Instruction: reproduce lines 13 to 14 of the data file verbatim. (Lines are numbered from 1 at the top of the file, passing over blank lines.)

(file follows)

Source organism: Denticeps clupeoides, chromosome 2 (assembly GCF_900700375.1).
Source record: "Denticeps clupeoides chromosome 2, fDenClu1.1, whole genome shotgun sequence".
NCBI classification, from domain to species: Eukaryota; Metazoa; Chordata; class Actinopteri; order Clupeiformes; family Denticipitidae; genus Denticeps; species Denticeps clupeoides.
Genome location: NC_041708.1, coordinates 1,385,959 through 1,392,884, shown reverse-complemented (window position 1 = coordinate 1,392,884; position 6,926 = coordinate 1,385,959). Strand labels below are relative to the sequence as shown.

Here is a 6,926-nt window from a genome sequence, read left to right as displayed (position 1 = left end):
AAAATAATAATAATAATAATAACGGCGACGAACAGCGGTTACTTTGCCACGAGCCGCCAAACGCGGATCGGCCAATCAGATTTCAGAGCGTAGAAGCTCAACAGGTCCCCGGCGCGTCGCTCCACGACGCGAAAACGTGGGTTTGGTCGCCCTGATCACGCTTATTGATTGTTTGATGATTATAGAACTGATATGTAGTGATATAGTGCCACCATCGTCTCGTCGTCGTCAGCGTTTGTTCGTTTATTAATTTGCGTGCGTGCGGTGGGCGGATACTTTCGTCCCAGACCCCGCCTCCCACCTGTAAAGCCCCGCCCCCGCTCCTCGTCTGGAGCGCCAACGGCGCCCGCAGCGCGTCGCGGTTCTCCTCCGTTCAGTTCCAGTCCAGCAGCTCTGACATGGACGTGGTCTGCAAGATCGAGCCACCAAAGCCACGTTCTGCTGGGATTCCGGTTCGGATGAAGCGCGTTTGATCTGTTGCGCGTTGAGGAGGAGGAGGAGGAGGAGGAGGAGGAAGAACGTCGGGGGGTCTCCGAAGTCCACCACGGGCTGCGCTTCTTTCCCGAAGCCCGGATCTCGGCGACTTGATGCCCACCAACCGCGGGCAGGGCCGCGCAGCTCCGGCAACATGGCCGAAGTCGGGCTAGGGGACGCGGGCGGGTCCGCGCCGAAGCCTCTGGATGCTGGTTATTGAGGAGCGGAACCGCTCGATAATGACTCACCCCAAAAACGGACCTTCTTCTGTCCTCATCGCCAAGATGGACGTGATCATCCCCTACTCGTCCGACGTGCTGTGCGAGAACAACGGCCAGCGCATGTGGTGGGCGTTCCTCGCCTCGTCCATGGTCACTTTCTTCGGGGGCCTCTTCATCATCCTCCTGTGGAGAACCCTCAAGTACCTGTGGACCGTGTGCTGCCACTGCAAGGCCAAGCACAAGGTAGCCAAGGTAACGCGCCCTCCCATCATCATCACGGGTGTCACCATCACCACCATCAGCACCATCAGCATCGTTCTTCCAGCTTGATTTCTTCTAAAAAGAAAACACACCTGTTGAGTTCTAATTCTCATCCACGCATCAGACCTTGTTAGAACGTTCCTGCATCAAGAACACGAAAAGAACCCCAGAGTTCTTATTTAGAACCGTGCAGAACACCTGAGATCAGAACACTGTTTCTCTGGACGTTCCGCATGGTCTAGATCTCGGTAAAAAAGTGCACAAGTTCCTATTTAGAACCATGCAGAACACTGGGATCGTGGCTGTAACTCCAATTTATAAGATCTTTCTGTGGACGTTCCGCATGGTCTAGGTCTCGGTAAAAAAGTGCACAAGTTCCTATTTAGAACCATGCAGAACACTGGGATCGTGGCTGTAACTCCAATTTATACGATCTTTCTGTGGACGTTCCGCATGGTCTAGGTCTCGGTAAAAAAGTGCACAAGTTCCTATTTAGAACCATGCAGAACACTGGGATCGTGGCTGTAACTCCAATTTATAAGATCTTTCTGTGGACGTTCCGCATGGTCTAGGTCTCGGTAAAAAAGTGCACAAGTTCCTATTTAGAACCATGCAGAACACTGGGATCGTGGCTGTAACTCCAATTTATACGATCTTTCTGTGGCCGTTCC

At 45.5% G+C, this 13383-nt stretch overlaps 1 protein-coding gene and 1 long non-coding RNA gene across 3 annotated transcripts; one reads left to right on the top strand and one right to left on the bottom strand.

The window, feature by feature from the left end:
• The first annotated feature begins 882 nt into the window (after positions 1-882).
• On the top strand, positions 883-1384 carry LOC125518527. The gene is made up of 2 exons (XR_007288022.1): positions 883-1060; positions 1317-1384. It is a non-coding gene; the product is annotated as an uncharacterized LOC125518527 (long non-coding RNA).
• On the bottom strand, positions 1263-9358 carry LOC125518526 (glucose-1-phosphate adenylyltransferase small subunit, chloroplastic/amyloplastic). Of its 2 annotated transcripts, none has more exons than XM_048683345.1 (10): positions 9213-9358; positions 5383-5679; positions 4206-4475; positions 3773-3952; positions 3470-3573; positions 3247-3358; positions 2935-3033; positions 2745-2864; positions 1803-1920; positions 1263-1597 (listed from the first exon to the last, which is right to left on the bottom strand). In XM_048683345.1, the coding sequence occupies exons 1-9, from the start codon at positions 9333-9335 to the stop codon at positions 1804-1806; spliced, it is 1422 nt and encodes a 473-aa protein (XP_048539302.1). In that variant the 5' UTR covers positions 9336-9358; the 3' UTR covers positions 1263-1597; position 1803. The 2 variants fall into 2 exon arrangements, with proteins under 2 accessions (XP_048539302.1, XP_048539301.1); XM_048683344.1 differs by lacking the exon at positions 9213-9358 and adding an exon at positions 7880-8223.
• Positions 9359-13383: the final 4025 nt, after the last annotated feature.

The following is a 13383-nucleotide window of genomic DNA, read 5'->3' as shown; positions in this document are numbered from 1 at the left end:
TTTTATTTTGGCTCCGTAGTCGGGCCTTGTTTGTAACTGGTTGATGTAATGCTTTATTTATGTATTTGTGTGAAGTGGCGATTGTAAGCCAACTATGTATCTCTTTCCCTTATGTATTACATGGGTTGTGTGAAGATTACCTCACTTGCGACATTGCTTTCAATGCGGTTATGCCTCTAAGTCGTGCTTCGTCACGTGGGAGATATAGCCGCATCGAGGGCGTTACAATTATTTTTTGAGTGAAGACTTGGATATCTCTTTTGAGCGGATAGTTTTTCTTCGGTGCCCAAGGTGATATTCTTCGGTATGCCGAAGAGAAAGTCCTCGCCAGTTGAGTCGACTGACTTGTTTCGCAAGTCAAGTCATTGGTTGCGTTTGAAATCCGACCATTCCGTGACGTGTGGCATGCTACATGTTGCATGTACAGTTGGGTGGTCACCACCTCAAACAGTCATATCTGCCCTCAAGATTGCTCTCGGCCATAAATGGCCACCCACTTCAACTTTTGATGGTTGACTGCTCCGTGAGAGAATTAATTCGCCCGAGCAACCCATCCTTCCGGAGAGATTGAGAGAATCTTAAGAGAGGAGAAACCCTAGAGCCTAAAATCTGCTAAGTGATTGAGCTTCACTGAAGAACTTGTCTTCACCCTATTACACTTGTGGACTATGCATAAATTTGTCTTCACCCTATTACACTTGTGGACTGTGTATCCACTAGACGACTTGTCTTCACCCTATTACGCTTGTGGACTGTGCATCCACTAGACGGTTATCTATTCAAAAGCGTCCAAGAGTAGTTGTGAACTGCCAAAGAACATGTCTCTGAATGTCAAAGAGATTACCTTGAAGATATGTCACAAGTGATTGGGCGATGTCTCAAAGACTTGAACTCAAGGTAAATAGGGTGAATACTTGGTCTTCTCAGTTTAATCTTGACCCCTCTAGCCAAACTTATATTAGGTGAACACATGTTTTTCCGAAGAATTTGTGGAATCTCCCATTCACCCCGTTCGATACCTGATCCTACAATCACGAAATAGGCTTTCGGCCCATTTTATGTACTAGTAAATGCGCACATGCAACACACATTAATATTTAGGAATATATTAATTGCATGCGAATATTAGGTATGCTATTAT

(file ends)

The following is a 13383-nucleotide window of genomic DNA, read 5'->3' as shown; positions in this document are numbered from 1 at the left end:
TTTTATTTTGGCTCCGTAGTCGGGCCTTGTTTGTAACTGGTTGATGTAATGCTTTATTTATGTATTTGTGTGAAGTGGCGATTGTAAGCCAACTATGTATCTCTTTCCCTTATGTATTACATGGGTTGTGTGAAGATTACCTCACTTGCGACATTGCTTTCAATGCGGTTATGCCTCTAAGTCGTGCTTCGTCACGTGGGAGATATAGCCGCATCGAGGGCGTTACAATTATTTTTTGAGTGAAGACTTGGATATCTCTTTTGAGCGGATAGTTTTTCTTCGGTGCCCAAGGTGATATTCTTCGGTATGCCGAAGAGAAAGTCCTCGCCAGTTGAGTCGACTGACTTGTTTCGCAAGTCAAGTCATTGGTTGCGTTTGAAATCCGACCATTCCGTGACGTGTGGCATGCTACATGTTGCATGTACAGTTGGGTGGTCACCACCTCAAACAGTCATATCTGCCCTCAAGATTGCTCTCGGCCATAAATGGCCACCCACTTCAACTTTTGATGGTTGACTGCTCCGTGAGAGAATTAATTCGCCCGAGCAACCCATCCTTCCGGAGAGATTGAGAGAATCTTAAGAGAGGAGAAACCCTAGAGCCTAAAATCTGCTAAGTGATTGAGCTTCACTGAAGAACTTGTCTTCACCCTATTACACTTGTGGACTATGCATAAATTTGTCTTCACCCTATTACACTTGTGGACTGTGTATCCACTAGACGACTTGTCTTCACCCTATTACGCTTGTGGACTGTGCATCCACTAGACGGTTATCTATTCAAAAGCGTCCAAGAGTAGTTGTGAACTGCCAAAGAACATGTCTCTGAATGTCAAAGAGATTACCTTGAAGATATGTCACAAGTGATTGGGCGATGTCTCAAAGACTTGAACTCAAGGTAAATAGGGTGAATACTTGGTCTTCTCAGTTTAATCTTGACCCCTCTAGCCAAACTTATATTAGGTGAACACATGTTTTTCCGAAGAATTTGTGGAATCTCCCATTCACCCCGTTCGATACCTGATCCTACAATCACGAAATAGGCTTTCGGCCCATTTTATGTACTAGTAAATGCGCACATGCAACACACATTAATATTTAGGAATATATTAATTGCATGCGAATATTAGGTATGCTATTAT